Russell Sparkman: I’m co-producing this event with Brent Friedman, of Electric Farm Entertainment. He’s in production on multiplatform storytelling projects for MTV and Sony. One day, over coffee, we were discussing how rapidly things were changing in media. Brent said that, inevitably, at the end of meetings he was in, even at the highest levels of the media business, the question asked always seemed to be “so, where the hell is all this headed, anyway?”
Thus was borne the concept for the New Media 2012 event.
Producing this event is part of a larger vision for creating a “Langley Multimedia Arts and Technology Center.”
Langley, and the greater South Whidbey region, has a critical mass of marketing communications consultants, technology entrepreneurs, graphic designers, writers, programmers, etc., all connected virtually with some of the best DSL broadband connectivity offered anywhere in the country.
By hosting and producing this event on Whidbey Island, in Langley, we aim to demonstrate that you don’t have to be in Seattle, Bellevue or Redmond to experience quality presentations about multimedia arts and technology
Ambal Balakrishnan: Give us the background of how you gained an interest in New Media and Content Marketing?
Russell Sparkman: I was introduced to digital media in 1991, when I first saw Photoshop on an Apple Computer. By 1992, I was deeply involved in workshops learning about digital imaging, and went on to become an author, consultant and artist based on this experience. Early on, from the first release of the Mozilla browser in 1994, I was involved with the Internet.
When products (i.e. Flash) and services (i.e. early broadband) reached a point, in 1998, where online audio-visual storytelling was becoming a real possibility, I became interested in the possibilities of working in the area of content creation for the Internet.
Long before the term Content Marketing entered into the common lexicon, we were advising clients that they needed to think like publishers, or broadcasters. We had discovered that if a client built the best web presence, with the best content – essentially, become the “definitive resource” on the subject matter that their product, service or cause was about – they would be rewarded with top search engine rankings, inbound links and traffic, etc.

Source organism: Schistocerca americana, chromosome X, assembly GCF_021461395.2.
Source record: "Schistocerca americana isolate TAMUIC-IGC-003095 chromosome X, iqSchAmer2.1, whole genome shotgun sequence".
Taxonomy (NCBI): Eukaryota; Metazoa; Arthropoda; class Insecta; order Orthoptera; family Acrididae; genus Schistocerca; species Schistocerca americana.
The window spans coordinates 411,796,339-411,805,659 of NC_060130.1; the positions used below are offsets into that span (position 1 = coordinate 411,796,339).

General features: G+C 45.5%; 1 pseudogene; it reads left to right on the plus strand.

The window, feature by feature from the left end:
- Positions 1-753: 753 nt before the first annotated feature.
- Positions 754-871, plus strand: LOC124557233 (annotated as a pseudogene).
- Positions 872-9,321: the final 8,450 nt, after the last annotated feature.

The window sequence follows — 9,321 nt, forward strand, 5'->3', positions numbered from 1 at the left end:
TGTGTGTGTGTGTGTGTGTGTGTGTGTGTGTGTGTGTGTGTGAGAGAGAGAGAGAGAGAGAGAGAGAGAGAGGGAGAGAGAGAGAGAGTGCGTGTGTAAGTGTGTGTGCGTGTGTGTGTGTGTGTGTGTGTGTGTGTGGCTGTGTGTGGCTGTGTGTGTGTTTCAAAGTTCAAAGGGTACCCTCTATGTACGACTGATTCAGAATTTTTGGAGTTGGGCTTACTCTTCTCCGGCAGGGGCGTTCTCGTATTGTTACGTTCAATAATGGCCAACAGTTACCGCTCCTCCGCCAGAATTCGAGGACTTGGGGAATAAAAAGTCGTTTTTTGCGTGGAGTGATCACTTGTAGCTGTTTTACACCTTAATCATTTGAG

When we began to see the writing of others, such as Joe Pulizzi, Newt Barrett and David Meerman Scott, it wasn’t so much that we were learning something new (which we were, of course), but that we received validation that a lot of our ideas and thoughts about the role of content in contemporary marketing were on target.
Today, we are unabashed evangelists for concepts such as Content Marketing.
Ambal Balakrishnan: Who is New Media 2012 event addressed towards?
Russell Sparkman: There is a story arc that we will tell, from the first presenter to the last, that will be of interest to a wide range of professionals, from small business owners to corporate marketers, from creative talents to developers.
Ambal Balakrishnan: How is the marketing landscape different than what it was a decade back?
Russell Sparkman: When we started, we recognized that a deep-seated cynicism toward traditional corporate marketing was going to create a landscape in which authenticity in storytelling, combined with the ever-increasing ease in which consumers would be able to communicate together, would be key drivers of how marketers would communicate. Books like the Cluetrain Manifesto were important influences in our thinking.
Today, we see that both these elements are now key components of contemporary marketing. Storytelling is a highly regarded form of communicating about an entity’s products, services or cause, and the key audiences for that storytelling are empowered to share through conversations on Facebook, Twitter, etc.